# frequency

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frequency
/free"kweuhn see/, n., pl. frequencies.
1. Also, frequence. the state or fact of being frequent; frequent occurrence: We are alarmed by the frequency of fires in the neighborhood.
2. rate of occurrence: The doctor has increased the frequency of his visits.
3. Physics.
a. the number of periods or regularly occurring events of any given kind in unit of time, usually in one second.
b. the number of cycles or completed alternations per unit time of a wave or oscillation. Symbol: F; Abbr.: freq.
4. Math. the number of times a value recurs in a unit change of the independent variable of a given function.
5. Statistics. the number of items occurring in a given category. Cf. relative frequency.
[1545-55; < L frequentia assembly, multitude, crowd. See FREQUENT, -CY]
Syn. 1. regularity, repetition, recurrence.

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Number of waves that pass a fixed point per unit time; also, the number of cycles or vibrations undergone in unit time by a body in periodic motion.

Frequency f is the reciprocal of the time T taken to complete one cycle (the period), or 1/T. The frequency with which earth rotates is once per 24 hours. Frequency is usually expressed in units called hertz (Hz). One hertz is equal to one cycle per second; one kilohertz (kHz) is 1,000 Hz, and one megahertz (MHz) is 1,000,000 Hz. The musical pitch A above middle C (the A string of a violin) has been widely standardized as 440 Hz.

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in physics, number of waves that pass a fixed point in unit time; also the number of cycles or vibrations undergone during one unit of time by a body in periodic motion (q.v.). A body in periodic motion is said to have undergone one cycle or one vibration after passing through a series of events or positions and returning to its original state. See also angular velocity; simple harmonic motion.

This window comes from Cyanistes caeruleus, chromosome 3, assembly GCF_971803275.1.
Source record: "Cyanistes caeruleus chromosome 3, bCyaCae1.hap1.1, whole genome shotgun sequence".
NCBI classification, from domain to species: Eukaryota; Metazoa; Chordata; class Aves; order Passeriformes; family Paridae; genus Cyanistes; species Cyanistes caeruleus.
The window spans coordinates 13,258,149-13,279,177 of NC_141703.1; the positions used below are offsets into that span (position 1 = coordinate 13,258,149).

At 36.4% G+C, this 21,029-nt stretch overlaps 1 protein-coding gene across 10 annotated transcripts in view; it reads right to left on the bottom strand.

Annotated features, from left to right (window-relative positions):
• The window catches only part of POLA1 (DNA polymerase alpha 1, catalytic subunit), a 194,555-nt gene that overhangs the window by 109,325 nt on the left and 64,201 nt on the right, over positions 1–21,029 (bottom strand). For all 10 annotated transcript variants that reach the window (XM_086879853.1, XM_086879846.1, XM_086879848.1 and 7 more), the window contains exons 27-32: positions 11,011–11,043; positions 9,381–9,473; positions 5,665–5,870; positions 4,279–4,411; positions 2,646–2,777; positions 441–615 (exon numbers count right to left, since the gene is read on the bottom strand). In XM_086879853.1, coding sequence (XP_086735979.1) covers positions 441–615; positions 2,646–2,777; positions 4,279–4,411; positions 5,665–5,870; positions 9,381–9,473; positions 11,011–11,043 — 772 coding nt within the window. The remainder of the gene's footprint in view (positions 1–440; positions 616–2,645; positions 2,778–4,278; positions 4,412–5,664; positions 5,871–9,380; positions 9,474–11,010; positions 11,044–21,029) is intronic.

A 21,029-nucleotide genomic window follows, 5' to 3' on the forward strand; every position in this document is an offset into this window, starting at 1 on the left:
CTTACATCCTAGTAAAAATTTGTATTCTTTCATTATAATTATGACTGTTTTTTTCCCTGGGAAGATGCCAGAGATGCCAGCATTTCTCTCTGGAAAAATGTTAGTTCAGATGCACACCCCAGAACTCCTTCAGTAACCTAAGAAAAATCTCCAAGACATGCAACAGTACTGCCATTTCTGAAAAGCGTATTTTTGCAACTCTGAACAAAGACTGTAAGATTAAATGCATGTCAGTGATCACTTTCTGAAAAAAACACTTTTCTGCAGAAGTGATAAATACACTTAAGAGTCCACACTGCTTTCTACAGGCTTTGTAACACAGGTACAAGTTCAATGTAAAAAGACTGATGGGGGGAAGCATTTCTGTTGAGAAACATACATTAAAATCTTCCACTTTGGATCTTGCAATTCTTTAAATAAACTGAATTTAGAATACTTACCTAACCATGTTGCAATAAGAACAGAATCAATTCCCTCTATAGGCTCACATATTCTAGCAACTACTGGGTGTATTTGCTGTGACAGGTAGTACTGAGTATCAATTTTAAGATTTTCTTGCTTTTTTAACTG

If the period, or time interval, required to complete one cycle or vibration is 1/2 second, the frequency is 2 per second; if the period is 1/100 of an hour, the frequency is 100 per hour. In general, the frequency is the reciprocal of the period, or time interval—i.e., frequency = 1/period = 1/(time interval). The frequency with which the Moon revolves about the Earth is slightly more than 12 cycles per year; the frequency of the A string of a violin is 440 vibrations or cycles per second.

The symbols most often used for frequency are f and the Greek letters nu (ν) and omega (ω). Nu is used more often when specifying electromagnetic waves, such as light, X rays, and gamma rays; omega is mostly used by electrical engineers in referring to alternating current. Usually frequency is expressed in the hertz unit, named in honour of the 19th-century German physicist Heinrich Rudolf Hertz, one hertz being equal to one cycle per second, abbreviated Hz; one kilohertz (kHz) is 1,000 Hz, and one megahertz (MHz) is 1,000,000 Hz.

In spectroscopy another unit of frequency, the wave number (q.v.), is sometimes used.

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Universalium. 2010.

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